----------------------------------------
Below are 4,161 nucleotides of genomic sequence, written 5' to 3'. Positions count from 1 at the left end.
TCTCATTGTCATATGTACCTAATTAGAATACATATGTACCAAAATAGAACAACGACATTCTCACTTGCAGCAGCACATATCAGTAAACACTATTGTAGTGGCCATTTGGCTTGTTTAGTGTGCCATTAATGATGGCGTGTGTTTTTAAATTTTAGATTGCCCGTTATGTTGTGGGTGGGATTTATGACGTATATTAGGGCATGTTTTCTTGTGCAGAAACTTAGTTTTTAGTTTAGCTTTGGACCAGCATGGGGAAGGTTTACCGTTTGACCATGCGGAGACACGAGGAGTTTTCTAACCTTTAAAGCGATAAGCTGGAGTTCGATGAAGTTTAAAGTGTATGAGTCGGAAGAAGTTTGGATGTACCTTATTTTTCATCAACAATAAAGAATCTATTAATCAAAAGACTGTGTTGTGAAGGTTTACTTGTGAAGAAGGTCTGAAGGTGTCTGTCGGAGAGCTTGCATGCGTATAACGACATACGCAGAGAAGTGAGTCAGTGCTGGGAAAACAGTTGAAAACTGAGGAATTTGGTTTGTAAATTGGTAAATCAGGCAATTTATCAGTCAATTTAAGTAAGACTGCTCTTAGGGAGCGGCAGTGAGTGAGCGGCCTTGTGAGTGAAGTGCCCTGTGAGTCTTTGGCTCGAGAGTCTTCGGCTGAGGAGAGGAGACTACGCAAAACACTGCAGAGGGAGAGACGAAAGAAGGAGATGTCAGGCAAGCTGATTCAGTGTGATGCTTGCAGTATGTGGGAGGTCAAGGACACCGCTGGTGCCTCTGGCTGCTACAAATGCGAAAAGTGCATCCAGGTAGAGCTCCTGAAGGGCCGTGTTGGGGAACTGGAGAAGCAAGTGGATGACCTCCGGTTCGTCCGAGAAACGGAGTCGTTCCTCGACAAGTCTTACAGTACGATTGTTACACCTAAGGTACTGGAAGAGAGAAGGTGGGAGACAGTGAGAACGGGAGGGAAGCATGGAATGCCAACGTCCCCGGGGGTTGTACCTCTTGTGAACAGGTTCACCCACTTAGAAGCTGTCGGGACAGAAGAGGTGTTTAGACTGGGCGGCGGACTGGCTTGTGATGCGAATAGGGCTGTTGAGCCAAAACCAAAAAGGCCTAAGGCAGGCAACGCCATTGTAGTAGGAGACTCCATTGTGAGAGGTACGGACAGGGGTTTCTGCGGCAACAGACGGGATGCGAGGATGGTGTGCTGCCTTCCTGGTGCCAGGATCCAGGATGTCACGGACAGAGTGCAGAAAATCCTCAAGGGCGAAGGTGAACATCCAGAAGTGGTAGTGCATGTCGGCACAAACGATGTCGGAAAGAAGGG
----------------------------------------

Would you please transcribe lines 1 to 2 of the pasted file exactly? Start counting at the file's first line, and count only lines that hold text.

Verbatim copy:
Below are 4,161 nucleotides of genomic sequence, written 5' to 3'. Positions count from 1 at the left end.
TCTCATTGTCATATGTACCTAATTAGAATACATATGTACCAAAATAGAACAACGACATTCTCACTTGCAGCAGCACATATCAGTAAACACTATTGTAGTGGCCATTTGGCTTGTTTAGTGTGCCATTAATGATGGCGTGTGTTTTTAAATTTTAGATTGCCCGTTATGTTGTGGGTGGGATTTATGACGTATATTAGGGCATGTTTTCTTGTGCAGAAACTTAGTTTTTAGTTTAGCTTTGGACCAGCATGGGGAAGGTTTACCGTTTGACCATGCGGAGACACGAGGAGTTTTCTAACCTTTAAAGCGATAAGCTGGAGTTCGATGAAGTTTAAAGTGTATGAGTCGGAAGAAGTTTGGATGTACCTTATTTTTCATCAACAATAAAGAATCTATTAATCAAAAGACTGTGTTGTGAAGGTTTACTTGTGAAGAAGGTCTGAAGGTGTCTGTCGGAGAGCTTGCATGCGTATAACGACATACGCAGAGAAGTGAGTCAGTGCTGGGAAAACAGTTGAAAACTGAGGAATTTGGTTTGTAAATTGGTAAATCAGGCAATTTATCAGTCAATTTAAGTAAGACTGCTCTTAGGGAGCGGCAGTGAGTGAGCGGCCTTGTGAGTGAAGTGCCCTGTGAGTCTTTGGCTCGAGAGTCTTCGGCTGAGGAGAGGAGACTACGCAAAACACTGCAGAGGGAGAGACGAAAGAAGGAGATGTCAGGCAAGCTGATTCAGTGTGATGCTTGCAGTATGTGGGAGGTCAAGGACACCGCTGGTGCCTCTGGCTGCTACAAATGCGAAAAGTGCATCCAGGTAGAGCTCCTGAAGGGCCGTGTTGGGGAACTGGAGAAGCAAGTGGATGACCTCCGGTTCGTCCGAGAAACGGAGTCGTTCCTCGACAAGTCTTACAGTACGATTGTTACACCTAAGGTACTGGAAGAGAGAAGGTGGGAGACAGTGAGAACGGGAGGGAAGCATGGAATGCCAACGTCCCCGGGGGTTGTACCTCTTGTGAACAGGTTCACCCACTTAGAAGCTGTCGGGACAGAAGAGGTGTTTAGACTGGGCGGCGGACTGGCTTGTGATGCGAATAGGGCTGTTGAGCCAAAACCAAAAAGGCCTAAGGCAGGCAACGCCATTGTAGTAGGAGACTCCATTGTGAGAGGTACGGACAGGGGTTTCTGCGGCAACAGACGGGATGCGAGGATGGTGTGCTGCCTTCCTGGTGCCAGGATCCAGGATGTCACGGACAGAGTGCAGAAAATCCTCAAGGGCGAAGGTGAACATCCAGAAGTGGTAGTGCATGTCGGCACAAACGATGTCGGAAAGAAGGG